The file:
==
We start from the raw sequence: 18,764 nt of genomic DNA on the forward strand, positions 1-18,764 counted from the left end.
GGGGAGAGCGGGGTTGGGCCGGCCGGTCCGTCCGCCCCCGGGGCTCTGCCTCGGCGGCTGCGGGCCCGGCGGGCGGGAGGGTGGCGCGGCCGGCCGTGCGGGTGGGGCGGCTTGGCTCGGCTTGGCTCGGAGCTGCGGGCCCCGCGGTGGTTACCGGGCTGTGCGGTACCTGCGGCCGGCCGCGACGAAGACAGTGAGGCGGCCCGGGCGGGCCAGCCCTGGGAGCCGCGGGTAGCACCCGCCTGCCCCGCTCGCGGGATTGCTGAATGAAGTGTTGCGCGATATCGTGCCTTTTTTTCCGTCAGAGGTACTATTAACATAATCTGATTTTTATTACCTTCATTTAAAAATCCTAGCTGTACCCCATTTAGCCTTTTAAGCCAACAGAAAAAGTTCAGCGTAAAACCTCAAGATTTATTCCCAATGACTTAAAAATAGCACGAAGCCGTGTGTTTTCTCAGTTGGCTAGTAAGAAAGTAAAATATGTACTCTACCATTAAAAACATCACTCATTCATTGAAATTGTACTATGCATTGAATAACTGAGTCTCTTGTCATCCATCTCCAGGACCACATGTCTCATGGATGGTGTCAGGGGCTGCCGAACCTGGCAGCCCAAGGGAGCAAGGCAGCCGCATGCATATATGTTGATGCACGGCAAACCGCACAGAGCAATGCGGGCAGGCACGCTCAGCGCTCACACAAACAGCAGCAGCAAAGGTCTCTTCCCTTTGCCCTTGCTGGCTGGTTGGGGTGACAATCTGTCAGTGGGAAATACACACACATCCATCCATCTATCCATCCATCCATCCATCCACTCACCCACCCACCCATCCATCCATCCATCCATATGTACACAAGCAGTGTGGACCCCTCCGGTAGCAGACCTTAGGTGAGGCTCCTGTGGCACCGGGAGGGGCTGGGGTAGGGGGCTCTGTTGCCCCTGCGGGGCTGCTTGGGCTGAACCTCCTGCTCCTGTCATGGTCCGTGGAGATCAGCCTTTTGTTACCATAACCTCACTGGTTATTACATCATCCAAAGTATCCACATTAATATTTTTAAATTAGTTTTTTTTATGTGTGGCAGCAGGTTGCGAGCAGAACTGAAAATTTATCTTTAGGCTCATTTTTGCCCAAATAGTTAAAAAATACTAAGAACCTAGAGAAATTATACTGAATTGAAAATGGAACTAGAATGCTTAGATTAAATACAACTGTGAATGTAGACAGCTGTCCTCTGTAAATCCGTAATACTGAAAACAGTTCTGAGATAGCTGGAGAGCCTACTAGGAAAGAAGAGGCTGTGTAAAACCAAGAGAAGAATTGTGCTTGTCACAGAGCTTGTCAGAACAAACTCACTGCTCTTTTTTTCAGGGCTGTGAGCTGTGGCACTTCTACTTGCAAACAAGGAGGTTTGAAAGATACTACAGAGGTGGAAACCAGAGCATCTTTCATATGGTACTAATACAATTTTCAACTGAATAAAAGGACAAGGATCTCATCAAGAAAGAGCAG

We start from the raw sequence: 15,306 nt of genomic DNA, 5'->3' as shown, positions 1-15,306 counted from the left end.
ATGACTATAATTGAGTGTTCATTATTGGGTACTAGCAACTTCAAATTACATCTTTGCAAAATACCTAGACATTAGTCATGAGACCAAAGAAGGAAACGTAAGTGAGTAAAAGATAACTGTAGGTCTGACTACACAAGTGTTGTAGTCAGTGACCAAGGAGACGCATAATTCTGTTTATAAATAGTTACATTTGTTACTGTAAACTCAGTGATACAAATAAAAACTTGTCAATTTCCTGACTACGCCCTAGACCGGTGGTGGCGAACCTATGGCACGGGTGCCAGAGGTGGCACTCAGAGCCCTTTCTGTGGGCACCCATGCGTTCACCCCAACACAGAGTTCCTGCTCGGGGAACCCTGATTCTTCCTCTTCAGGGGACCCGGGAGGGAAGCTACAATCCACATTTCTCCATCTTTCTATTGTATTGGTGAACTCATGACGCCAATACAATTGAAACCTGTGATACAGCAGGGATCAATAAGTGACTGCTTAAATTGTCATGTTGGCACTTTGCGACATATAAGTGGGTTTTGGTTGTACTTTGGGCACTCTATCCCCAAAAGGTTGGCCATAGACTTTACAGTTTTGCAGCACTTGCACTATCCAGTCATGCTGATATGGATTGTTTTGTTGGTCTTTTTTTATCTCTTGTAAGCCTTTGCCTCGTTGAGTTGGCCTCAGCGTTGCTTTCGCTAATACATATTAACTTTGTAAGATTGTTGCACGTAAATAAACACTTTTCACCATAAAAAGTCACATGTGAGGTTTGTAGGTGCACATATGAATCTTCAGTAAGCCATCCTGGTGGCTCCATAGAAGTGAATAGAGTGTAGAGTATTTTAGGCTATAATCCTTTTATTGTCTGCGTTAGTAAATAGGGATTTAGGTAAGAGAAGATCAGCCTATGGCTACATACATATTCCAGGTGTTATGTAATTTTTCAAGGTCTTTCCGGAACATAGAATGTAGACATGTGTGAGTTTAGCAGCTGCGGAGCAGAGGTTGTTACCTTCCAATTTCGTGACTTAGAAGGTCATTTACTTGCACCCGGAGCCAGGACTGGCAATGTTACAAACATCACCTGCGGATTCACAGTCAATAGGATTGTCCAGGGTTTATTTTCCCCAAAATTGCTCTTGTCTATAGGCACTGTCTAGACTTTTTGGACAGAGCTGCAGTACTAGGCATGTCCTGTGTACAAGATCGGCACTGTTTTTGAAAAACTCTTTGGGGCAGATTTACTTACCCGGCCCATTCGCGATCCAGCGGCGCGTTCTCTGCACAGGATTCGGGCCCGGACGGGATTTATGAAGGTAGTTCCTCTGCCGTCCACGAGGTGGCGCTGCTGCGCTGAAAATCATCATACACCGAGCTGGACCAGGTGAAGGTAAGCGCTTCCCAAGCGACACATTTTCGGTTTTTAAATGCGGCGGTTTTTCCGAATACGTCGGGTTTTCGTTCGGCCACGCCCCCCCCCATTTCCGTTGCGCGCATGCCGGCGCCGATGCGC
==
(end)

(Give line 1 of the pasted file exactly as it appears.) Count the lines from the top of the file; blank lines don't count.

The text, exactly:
We start from the raw sequence: 18,764 nt of genomic DNA on the forward strand, positions 1-18,764 counted from the left end.